However, the government blamed the previous regime of Nicolas Sarkozy.
The number of unemployed people in France has topped 3 million for the first time since 1999
“These three million unemployed embody the failure of economic and social policies undertaken during the last few years,” the labor ministry said in a statement.
“In the face of this difficult report, the government is determined to implement as soon as possible reforms,” it said.
The news will, however, add pressure on President Francois Hollande, who came to power on a promise to revive the economy.
He won power in May, pledging to revive the eurozone’s second largest economy, tackle rising unemployment, and reverse industrial decline. However his approval rating is now at it lowest since he assumed power, pollsters say.
Since May, major companies have announced thousands of layoffs, including carmaker Peugeot, drugmaker Sanofi, airline Air France-KLM, and retailer Carrefour.
Analysts warned that the unemployment situation could worsen.
Mathieu Plane, economist at the French Economic Observatory, told the Reuters news agency: “There are almost one million more unemployed people compared with early 2008 and we can’t yet say that we have reached the peak.”
The French economy has posted three consecutive quarters of zero growth, and forward-looking data suggests it may continue to flatline.
“Confidence is weak both with companies and, even more so, with households. It’s not really surprising given the economy has fallen in recession and the private sector is facing the biggest tax hike in decades,” Bruno Cavalier, analyst at Oddo Securities, wrote in a research note.
The 2013 budget, due to go before the cabinet on Friday, is expected to contain more than 30bn euros in budget savings, and fresh tax rises.
The government has forecast 0.3% growth for the year, and has so far kept its 2013 target at 1.2%, which many economists now consider unrealistic.
France’s central bank this month predicted that the economy would contract by 0.1% in the third quarter after flatlining for the first half of the year.
Amid the gloom, French consumer confidence slipped two points in September from the previous month, the national statistics office said on Wednesday.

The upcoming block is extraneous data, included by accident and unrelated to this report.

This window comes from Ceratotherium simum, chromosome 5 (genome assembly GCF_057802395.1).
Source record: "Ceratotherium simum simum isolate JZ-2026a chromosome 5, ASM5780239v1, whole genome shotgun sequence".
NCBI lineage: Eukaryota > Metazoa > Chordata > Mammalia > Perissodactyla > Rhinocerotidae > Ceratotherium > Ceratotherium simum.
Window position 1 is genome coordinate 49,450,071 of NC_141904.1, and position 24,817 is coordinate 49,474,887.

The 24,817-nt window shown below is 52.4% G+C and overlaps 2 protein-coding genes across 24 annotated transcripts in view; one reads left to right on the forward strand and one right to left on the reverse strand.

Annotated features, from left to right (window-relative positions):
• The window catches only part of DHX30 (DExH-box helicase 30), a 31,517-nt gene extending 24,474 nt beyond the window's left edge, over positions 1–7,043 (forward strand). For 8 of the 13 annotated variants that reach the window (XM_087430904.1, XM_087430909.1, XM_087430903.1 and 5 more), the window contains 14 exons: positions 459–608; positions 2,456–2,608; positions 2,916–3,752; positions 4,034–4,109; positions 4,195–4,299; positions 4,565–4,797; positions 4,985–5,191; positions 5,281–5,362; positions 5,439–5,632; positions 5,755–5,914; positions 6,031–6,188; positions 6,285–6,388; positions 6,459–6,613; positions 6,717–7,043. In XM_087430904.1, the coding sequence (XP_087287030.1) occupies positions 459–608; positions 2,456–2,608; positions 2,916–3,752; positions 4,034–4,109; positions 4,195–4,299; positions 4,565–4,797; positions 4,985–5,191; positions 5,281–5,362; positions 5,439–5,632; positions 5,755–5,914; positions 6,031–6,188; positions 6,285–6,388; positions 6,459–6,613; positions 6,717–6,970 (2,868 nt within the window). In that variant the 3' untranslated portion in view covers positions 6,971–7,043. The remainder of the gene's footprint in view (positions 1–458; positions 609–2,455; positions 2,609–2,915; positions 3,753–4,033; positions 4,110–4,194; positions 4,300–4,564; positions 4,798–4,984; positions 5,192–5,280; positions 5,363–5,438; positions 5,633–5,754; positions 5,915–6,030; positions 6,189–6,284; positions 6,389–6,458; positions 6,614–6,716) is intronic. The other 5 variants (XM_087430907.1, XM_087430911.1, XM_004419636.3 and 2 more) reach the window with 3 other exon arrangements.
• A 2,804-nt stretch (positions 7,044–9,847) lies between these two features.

The economy of the eurozone shrank 0.2% in the three months from April to June compared with the previous quarter.
The figures from Eurostat covering the 17 countries that use the euro followed zero growth in the previous quarter.
Europe’s biggest economy, Germany, grew by 0.3% in the second quarter, helped by exports and domestic consumption.
France announced its economy had recorded zero growth in the period, which was better than had been expected.
The French economy had also posted zero growth in the previous two quarters.
GDP measures the total amount of goods and services produced by an economy.
The economy of the eurozone shrank 0.2 percent in the three months from April to June compared with the previous quarter
“Germany has asserted itself thanks to growing exports to countries outside the eurozone,” said Christian Schulz at Berenberg Bank.
“It’s hardly a surprise that consumption has increased due to low unemployment, rising wages and a low rate of inflation.”
The economies of the 27 members of the EU also contracted by 0.2%.
Among the eurozone’s biggest contractions, Portugal’s GDP shrank 1.2%, Cyprus recorded a 0.8% contraction and Italy was down 0.7%.
Comparable figures from Ireland and Greece are not yet available.
On Monday, Greece released GDP figures that showed its economy contracted by 6.2% in the second quarter, compared with the same period a year earlier, but did not provide figures for the quarter compared with the previous quarter.
The first quarter’s zero growth means the eurozone is still not in recession on the generally accepted definition of two consecutive quarters of negative growth, but the outlook for the rest of the year is gloomy.
“What we see is a vicious circle of budget cuts, high interest rates in the periphery and sovereign debt rising,” said Aline Schuiling at ABN Amro.
“Policymakers are moving very slowly. We expect another contraction in Q3.”
Greece, Spain, Italy, Cyprus and Portugal, all of which are receiving assistance from European bailout funds, are in recession.
“Overall, the story of a resilient core and a floundering periphery continues,” said Azad Zangana at Schroders.
“The resilience of the core economies is likely to be tested in the coming quarters, with leading indicators suggesting slowing order books and falling business confidence.”
An example of the leading indicators was the ZEW index of investor sentiment in Germany, which has declined for the fourth consecutive month to its lowest level this year.